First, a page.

• SteveBaker repeatedly claimed that a consensus was reached regarding MINI. I repeatedly asked him to point out the consensus and was ignored. I don't believe such consensus exists.
  • SteveBaker's sources are partly against policy, partly support my view. What remains is not notable enough for articles in Wikipedia.
  • On the other hand, I checked all notable automobile magazines, a number of well-known newspapers and assorted other sources. The grand total is 24:2 in favor of Mini.
  • MOS:TM was created for exactly this situation. SteveBaker gave no reasons why MINI should be considered special.
  • During the discussion, SteveBaker used personal attacks, improper block threats, incivility and made repeated false statements. This in itself does not prove that he is wrong, but it kind of reflects poorly on whatever point he had.

Is there any reason to protract this any longer? -- (talk)

The above discussion is preserved as an archive of the proposal. Please do not modify it. Subsequent comments should be made in a new section on this talk page. No further edits should be made to this section.

Violation of this article's copyright

I noticed that the website appears to be currently infringing the GFDL by including text copied verbatim from this article, without complying with the conditions laid down in the GFDL. The offending page is here; compare the article lead to the item "About Mini Cooper (selected by Hybrid Technologies)" about halfway down the page. The page claims copyright ownership for Hybrid Technologies.

As I've never edited this article (so my personal copyright has not been infringed in addition to the GFDL infringement), contacting the website might be best coming from one of the article editors... if anyone wants to step up ;) A template letter can be found here, which can be e-mailed to the site (contact details and a contact form are on the site here). The template letter will need to be amended with the specific details for this article. Wikipedia's legal position is laid out here.

If you need any help or advice, just drop me a note! I'm happy to contact them myself if need be, but I've found such things are more effective coming from the actual editors that wrote the copied material. All the best, EyeSerenetalk 21:02, 11 April 2008 (UTC)

I've emailed complaints to them on two occasions now - with no response. Can anyone recall the WP: page where they collect these kinds of violations? SteveBaker (talk) 16:53, 15 May 2008 (UTC)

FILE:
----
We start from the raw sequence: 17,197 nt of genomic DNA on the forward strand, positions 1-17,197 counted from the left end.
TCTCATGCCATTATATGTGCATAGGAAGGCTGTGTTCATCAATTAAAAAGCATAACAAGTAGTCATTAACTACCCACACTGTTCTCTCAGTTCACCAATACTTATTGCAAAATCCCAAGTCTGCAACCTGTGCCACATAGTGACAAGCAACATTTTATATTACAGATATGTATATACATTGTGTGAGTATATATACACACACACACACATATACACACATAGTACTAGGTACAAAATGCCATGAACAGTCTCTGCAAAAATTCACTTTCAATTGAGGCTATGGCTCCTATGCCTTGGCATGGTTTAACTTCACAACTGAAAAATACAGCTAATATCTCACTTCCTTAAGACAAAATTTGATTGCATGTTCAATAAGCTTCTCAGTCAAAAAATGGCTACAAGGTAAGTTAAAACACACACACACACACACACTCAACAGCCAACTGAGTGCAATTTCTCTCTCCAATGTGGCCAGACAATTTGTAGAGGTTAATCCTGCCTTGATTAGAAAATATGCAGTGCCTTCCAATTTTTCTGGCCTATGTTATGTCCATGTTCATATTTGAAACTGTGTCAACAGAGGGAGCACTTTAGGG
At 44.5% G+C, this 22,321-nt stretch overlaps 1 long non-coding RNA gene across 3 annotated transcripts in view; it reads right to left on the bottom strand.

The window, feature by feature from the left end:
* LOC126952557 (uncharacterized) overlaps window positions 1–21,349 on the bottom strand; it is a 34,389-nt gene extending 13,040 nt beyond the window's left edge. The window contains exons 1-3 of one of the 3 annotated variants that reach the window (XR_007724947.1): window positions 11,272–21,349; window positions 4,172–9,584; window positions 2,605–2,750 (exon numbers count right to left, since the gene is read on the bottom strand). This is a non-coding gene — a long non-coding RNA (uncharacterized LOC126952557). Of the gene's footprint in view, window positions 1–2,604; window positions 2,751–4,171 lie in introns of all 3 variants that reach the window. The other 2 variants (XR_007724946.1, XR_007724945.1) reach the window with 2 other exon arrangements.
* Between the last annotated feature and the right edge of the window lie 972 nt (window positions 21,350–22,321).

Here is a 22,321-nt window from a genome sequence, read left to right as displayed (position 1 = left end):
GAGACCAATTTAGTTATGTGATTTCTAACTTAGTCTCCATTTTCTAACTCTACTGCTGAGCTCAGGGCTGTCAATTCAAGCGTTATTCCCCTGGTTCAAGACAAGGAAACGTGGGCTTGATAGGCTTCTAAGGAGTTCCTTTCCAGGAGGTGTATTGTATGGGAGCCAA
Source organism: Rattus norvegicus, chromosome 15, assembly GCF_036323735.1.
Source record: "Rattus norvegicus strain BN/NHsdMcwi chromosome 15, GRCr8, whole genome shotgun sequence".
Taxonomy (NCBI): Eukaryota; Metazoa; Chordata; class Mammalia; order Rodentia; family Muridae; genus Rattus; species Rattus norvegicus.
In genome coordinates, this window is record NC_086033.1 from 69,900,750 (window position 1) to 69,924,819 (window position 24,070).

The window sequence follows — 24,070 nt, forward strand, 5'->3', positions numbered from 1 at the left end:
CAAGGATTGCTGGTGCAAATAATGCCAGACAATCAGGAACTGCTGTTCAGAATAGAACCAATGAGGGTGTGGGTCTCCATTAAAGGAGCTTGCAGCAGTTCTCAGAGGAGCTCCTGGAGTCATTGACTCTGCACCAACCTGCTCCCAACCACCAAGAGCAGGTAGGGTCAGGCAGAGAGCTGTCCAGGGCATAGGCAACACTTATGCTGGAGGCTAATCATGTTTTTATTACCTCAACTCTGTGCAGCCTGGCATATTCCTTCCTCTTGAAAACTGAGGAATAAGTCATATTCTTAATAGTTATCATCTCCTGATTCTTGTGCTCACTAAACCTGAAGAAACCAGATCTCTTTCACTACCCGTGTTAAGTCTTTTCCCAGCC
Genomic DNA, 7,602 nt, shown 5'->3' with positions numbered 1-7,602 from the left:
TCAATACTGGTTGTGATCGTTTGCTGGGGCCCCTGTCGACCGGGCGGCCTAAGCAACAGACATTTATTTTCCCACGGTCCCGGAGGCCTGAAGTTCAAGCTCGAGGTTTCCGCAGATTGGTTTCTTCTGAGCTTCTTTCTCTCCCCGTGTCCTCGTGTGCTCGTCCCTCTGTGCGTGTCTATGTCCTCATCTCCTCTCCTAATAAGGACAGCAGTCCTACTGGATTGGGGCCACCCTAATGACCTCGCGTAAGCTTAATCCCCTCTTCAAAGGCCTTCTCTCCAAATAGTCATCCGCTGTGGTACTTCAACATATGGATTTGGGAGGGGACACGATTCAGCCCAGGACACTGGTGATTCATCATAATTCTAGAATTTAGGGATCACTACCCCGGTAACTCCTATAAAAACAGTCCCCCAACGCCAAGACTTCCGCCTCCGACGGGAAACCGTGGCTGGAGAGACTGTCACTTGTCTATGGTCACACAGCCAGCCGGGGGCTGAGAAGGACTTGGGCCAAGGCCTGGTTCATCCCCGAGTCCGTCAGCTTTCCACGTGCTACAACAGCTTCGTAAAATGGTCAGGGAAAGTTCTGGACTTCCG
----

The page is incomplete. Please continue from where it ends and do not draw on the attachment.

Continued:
Boot vs trunk

Reverted to the Br Eng use of "boot" as in the rest of the article. "Trunk" is never used in Br Eng for the luggage compartment of a car. WP:MOS advises consistency of national language variety within an article, and using the appropriate national language variety for country-specific subject matter. -- Karenjc 19:17, 29 April 2008 (UTC)

1.4 Toyota Diesel

As the 'Mini One D' is only a rumor and it hasnt even been comfirmed, let alone put in production, I have removed the 1.4 Toyota Diesel from the list of engines found in the R56. —Preceding unsigned comment added by (talk) 16:03, 11 May 2008 (UTC)

US Availibility

Might want to note how US differs from European minis. For example, there is no US mini with the regerative braking or 'dynamic efficiency' features mentioned in the article. (talk) 16:32, 16 May 2008 (UTC)

MkII (R56) Twice

In the article at the moment there are two sections going on about the R56, one in the Models section and a dedicated bit further down the page. //\\ AirbusA346 //\\ (talk) 14:50, 26 June 2008 (UTC)

MINI to replace Rover 100 and 200?

The Mini was designed and engineered to replace the long running Rover 100 and the larger Rover 200, both deemed unsuitable for
the modern world automobile market. The Mini was supposed to replace low-end models of the 200 and high-end models of the 100 with
a Rover 35 replacing high end 200s and low end 400s. After the divestment of MG Rover, the Mini was instead marketed as a small 
yet desirable city car rather than a mainstream replacement of the 100 and 200.

see Overview

In my opinion this is a fairy tale. When the first intentions to develope a successor of the traditional Mini came up in 1993 there were 3 reasons: The safety standards of the traditional Mini were antiquated, new antipollution standards coulndn´t be reached and the economy of the production process was too low. It was the intention to develope a modern successor of the Mini and the Rover 100 (but not 200). After BMW had taken over Rover in 1994 there was a contention between BMW´s senior designer Frank Stephenson and Rover´s chief designer Geoff Upex. Stephenson and BMW preferred a sporty lifestyle car while Upex preferred an economy car with much space on a small base. In 1995 Stephenson and his concept prevailed and the development began. That means that

The Mini was designed and engineered to replace the long running Rover 100 and the larger Rover 200 

is definitely wrong. It was designed and engineered to be a lifestyle product. Even if Rover had enforced the concept of an economy car, the MINI would not have been built as a Rover 200 successor. I think either someone adds a citation or this section should be deleted. -- (talk) 00:57, 5 August 2008 (UTC)

Clubman Section

In section 3.2 "Mini Clubman" the opening sentence is some what misleading to the general public or some one not in the know. It reads as follows:

"The Mini Clubman is a separate model available in Clubman, S, and D variations."

The double mention of the word Clubman is misleading & I would propose changing it to the following"

"The Mini Clubman is a separate model available in Cooper, Cooper S, and Cooper D variations & uses the same engines as the hatchback models."